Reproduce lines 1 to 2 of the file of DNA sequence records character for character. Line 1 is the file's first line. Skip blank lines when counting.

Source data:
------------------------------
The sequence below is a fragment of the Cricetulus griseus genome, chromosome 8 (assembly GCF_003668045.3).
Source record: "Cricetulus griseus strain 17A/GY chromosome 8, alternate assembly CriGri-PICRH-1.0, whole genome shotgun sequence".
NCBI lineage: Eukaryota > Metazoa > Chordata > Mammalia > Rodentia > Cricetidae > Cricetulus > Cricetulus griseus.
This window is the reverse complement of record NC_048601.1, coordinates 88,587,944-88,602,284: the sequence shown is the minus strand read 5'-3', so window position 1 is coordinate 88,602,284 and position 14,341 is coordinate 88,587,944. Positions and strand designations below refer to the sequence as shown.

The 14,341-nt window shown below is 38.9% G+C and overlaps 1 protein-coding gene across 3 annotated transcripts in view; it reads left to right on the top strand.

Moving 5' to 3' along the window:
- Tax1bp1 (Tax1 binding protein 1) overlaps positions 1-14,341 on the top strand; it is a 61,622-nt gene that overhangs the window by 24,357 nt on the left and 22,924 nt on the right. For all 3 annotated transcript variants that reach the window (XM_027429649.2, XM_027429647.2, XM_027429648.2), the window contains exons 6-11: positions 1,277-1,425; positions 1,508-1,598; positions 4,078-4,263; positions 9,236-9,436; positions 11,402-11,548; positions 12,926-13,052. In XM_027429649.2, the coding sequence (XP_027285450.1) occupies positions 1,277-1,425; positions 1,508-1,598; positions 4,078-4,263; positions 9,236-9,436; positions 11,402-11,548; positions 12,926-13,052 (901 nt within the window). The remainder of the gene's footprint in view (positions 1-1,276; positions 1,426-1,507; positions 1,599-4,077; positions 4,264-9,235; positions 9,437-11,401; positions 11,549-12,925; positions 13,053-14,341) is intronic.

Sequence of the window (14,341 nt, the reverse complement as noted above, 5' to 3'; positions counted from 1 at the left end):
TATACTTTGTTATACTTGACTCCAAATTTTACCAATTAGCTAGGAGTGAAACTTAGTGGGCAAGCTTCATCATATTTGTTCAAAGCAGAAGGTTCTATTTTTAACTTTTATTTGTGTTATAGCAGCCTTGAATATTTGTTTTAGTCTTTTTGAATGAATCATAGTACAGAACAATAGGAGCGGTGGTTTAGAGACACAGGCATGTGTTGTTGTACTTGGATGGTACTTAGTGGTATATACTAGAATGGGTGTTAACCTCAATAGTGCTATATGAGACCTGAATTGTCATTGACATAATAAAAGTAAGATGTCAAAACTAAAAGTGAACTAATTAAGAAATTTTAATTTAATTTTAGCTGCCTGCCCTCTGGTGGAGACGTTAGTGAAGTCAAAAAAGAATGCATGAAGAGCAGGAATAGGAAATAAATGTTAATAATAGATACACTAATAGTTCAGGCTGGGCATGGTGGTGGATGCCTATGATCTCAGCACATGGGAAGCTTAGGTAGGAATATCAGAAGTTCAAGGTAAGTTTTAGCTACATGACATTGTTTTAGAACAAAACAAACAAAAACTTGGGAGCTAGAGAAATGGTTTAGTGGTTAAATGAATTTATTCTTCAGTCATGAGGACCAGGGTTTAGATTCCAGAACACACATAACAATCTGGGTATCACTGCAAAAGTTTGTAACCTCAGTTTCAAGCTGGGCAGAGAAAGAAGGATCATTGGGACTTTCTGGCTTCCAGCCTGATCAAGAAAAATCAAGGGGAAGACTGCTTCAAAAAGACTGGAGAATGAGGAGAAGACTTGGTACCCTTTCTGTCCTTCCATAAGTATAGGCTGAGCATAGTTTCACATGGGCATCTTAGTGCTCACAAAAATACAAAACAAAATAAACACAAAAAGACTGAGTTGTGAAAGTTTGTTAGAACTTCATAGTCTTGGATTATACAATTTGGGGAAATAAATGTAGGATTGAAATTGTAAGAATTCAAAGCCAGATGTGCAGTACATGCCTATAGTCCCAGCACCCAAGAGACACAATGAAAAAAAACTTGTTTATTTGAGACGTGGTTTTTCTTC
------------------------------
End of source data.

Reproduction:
The sequence below is a fragment of the Cricetulus griseus genome, chromosome 8 (assembly GCF_003668045.3).
Source record: "Cricetulus griseus strain 17A/GY chromosome 8, alternate assembly CriGri-PICRH-1.0, whole genome shotgun sequence".